Education Opinion

Another Look at Teacher Absenteeism and Resignations

By Walt Gardner — December 20, 2010 3 min read
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The news out of Central Falls High School in Rhode Island is deeply troubling. The Providence Journal reported that upwards of 15 percent of the roughly 87- teacher faculty is absent on any given day, six are on long-term leave and two have abruptly resigned (“Resignation, absenteeism by teachers hampering turnaround in Central Falls,” Dec. 15). Clearly, something is terribly wrong.

This is the school that made headlines in February when it fired all teachers because only 48 percent of its students graduated after four years, compared with a statewide average of 75 percent. In May, all cashiered teachers were hired back after an agreement was reached between the union and the district that called for a longer school day and more after-school tutoring, among other changes.

The initial reaction is to demand that immediate steps be taken to provide students at the struggling school with the education they deserve. The rights of students, of course, must come first. But before that can happen, it’s important not to jump to conclusions. To avoid doing so requires stepping back from the picture at Central Falls High School in order to gain a better perspective.

Nationwide, 5.3 percent of teachers are absent from the classroom on any given day, according to a 2008 study by the Center for American Progress. In New York City, one-fifth of teachers were absent for more than two weeks in the previous school year, according to a Wall Street Journal analysis. Absenteeism was highest in schools serving the most disadvantaged students. In impoverished Brownsville, for example, 24.4 percent of teachers were out more than the 10 sick days allowed, compared with 13.2 percent in the posh Upper East Side.

Resignations are also highest in high-poverty schools. Nationwide, one in two teachers quits after five years. In inner-city schools, where poverty is most pronounced, they resign after three years, according to a study in 2006 by the Haberman Educational Foundation.

However, these statistics not only do not come close to what is occurring in Central Falls, but even more important they do not explain the causes of the disparity. It’s here that it’s instructive to look at San Diego.

From 1998 to 2005, teachers were subjected to an aggressive reform campaign without their input that was unprecedented in educational history. In The Death and Life of the Great American School System (Basic Books, 2010), Diane Ravitch devotes an entire chapter to what transpired. A wave of depression and anxiety swept teachers, forcing them to seek medical attention at the local Kaiser Permanente clinic. Once a new superintendent who embarked on a more collaborative strategy took over, clinic visits dropped precipitously.

The lessons from San Diego become even more relevant because in the 1990s, its schools were widely considered one of the best for an urban district. But despite San Diego’s reputation, it didn’t take long for Alan Bersin, a former federal prosecutor, to destroy morale as city superintendent. He rejected research that emphasized the importance of involving teachers in change, believing that what he was doing was in the best interests of students.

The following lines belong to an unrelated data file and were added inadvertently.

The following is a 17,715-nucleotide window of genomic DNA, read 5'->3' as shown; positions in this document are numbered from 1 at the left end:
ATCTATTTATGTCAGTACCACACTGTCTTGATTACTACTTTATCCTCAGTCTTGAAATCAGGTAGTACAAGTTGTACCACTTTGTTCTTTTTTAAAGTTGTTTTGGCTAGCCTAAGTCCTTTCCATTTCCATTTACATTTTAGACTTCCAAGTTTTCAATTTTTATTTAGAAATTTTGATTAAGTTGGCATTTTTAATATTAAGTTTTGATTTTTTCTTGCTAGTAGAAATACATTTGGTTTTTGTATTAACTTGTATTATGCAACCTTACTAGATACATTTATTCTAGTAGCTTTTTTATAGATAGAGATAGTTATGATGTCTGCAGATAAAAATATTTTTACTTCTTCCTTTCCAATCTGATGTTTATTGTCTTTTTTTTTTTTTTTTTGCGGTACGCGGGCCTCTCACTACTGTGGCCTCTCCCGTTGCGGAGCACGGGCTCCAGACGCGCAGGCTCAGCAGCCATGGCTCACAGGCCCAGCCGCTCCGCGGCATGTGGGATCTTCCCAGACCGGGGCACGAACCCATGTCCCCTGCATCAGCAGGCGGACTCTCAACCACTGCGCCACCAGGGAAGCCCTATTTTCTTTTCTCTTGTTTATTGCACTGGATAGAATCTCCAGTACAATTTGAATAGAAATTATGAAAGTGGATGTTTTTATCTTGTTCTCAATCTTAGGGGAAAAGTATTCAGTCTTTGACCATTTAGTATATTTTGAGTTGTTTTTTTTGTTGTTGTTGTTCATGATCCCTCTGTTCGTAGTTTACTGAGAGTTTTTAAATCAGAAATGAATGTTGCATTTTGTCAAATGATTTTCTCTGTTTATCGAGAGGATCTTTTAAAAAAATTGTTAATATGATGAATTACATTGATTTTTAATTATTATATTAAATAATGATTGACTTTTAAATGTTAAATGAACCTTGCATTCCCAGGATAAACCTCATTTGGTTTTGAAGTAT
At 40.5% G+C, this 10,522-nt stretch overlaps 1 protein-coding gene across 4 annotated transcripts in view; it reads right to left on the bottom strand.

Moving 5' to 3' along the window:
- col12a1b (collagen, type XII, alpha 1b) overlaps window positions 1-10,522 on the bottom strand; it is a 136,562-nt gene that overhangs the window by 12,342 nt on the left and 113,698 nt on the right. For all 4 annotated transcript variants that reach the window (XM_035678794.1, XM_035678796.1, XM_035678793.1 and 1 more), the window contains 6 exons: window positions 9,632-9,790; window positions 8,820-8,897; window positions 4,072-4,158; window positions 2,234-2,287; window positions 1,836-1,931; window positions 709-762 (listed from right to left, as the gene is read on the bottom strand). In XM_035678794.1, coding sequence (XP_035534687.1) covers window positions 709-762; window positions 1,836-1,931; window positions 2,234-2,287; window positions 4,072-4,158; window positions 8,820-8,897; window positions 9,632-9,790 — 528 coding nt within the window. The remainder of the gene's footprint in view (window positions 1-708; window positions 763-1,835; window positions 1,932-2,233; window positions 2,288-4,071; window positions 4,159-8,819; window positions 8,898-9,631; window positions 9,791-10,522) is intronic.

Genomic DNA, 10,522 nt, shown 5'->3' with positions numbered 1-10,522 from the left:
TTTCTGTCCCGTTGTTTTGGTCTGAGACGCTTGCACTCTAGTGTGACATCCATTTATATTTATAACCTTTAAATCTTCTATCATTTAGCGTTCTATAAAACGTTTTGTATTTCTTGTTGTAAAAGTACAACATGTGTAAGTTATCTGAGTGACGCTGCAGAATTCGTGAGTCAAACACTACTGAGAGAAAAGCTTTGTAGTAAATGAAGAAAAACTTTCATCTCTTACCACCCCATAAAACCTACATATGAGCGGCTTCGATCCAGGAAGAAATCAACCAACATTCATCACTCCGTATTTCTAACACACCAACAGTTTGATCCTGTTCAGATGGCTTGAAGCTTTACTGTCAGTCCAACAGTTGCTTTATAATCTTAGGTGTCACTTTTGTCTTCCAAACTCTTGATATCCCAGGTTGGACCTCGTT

A similar rationale is heard at Central Falls High School. But when control supersedes consensus, it invariably results in severe teacher stress. In San Diego, Ravitch says that many teachers complained of “a climate of fear and suspicion,” and of being “exhausted, stressed out, and in some cases, fearful of losing their jobs if they do not perform under this new program.”

The latter can’t be far from the minds of teachers at Central Falls High School because they had already been fired once, only to get an eleventh-hour reprieve. Trauma doesn’t evaporate without leaving an indelible imprint. The high absenteeism is a wholly predictable symptom because the effects of stress are cumulative.

That’s why it’s fair to question the remarks made by Kenneth K. Wong, chairman of Brown University’s department of education. He urged direct action by the state if the district and the union could not quickly solve the teacher absenteeism problem. But speed in addressing teacher absenteeism and - by extension - resignations is not as important as first understanding what is causing these troubling facts.

As Carl Cohn, who replaced Bersin as superintendent in San Diego, said: “There are no quick fixes or perfect educational theories. School reform is a slow, steady labor-intensive process” that depends on “harnessing the talent of individuals instead of punishing them for non-compliance with bureaucratic mandates and destroying their initiative.”

For Central Falls High School, these are words of wisdom.

The opinions expressed in Walt Gardner’s Reality Check are strictly those of the author(s) and do not reflect the opinions or endorsement of Editorial Projects in Education, or any of its publications.

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